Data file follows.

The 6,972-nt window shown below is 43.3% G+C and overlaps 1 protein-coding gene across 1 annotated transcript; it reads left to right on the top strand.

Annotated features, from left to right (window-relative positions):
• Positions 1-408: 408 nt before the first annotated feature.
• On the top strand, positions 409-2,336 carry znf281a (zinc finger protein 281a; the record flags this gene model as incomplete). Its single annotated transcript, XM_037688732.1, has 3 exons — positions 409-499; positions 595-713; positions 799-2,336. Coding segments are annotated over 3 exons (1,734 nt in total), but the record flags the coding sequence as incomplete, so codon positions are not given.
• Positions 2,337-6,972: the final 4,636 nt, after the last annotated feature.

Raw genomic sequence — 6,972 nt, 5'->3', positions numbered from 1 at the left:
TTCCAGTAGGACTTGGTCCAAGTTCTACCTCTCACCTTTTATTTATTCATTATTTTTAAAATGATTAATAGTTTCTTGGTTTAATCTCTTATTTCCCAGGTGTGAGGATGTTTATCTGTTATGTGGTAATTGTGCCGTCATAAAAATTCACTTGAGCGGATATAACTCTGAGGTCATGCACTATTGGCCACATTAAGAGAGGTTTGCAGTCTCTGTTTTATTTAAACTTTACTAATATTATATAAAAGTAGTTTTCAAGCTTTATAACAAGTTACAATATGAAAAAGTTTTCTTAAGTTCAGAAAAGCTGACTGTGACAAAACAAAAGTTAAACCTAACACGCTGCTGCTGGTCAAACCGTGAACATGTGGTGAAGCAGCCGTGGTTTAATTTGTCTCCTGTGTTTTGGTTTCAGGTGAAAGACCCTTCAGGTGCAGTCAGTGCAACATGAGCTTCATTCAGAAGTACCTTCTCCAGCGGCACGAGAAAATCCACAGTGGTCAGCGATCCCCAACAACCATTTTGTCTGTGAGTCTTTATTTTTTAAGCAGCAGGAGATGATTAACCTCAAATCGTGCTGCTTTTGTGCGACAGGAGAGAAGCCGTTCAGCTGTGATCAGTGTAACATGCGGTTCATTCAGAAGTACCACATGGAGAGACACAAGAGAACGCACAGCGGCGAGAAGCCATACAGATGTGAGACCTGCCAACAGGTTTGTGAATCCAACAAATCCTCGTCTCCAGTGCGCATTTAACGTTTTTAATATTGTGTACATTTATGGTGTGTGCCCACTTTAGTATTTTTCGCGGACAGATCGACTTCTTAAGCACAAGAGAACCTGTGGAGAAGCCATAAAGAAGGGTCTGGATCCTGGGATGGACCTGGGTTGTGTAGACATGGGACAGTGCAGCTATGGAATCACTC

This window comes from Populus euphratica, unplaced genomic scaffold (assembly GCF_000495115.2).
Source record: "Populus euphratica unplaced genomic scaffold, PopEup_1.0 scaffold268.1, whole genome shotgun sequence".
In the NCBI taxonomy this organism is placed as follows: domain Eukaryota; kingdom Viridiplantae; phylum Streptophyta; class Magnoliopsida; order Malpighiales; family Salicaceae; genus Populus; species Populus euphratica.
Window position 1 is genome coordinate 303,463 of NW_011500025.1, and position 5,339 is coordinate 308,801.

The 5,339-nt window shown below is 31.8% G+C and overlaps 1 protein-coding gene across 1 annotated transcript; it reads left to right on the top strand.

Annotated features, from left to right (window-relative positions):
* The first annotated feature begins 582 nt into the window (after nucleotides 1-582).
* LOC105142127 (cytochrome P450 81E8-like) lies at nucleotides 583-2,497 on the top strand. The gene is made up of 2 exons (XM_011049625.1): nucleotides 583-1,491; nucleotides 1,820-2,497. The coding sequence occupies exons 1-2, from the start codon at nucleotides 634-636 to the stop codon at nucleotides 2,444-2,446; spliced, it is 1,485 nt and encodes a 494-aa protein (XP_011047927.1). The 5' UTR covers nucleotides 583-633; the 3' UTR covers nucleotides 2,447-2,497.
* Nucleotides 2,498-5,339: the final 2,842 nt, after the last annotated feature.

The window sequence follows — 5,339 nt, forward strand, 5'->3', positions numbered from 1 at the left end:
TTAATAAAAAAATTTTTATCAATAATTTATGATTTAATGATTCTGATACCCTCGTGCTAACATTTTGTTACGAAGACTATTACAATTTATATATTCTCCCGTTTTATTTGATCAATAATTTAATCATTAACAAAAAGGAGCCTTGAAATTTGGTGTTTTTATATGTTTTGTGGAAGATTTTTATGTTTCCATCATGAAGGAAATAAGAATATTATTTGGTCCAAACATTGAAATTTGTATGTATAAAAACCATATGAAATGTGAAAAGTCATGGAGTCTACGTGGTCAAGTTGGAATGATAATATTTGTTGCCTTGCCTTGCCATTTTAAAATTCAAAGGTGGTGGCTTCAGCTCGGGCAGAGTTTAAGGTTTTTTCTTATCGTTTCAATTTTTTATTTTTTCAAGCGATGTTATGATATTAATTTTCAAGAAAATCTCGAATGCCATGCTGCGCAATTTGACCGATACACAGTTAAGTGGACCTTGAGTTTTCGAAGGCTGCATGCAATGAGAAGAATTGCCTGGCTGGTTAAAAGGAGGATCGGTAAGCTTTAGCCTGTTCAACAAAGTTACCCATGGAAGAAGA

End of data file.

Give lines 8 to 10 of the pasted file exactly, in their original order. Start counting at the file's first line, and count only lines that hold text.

This window comes from Populus euphratica, unplaced genomic scaffold (assembly GCF_000495115.2).
Source record: "Populus euphratica unplaced genomic scaffold, PopEup_1.0 scaffold268.1, whole genome shotgun sequence".
In the NCBI taxonomy this organism is placed as follows: domain Eukaryota; kingdom Viridiplantae; phylum Streptophyta; class Magnoliopsida; order Malpighiales; family Salicaceae; genus Populus; species Populus euphratica.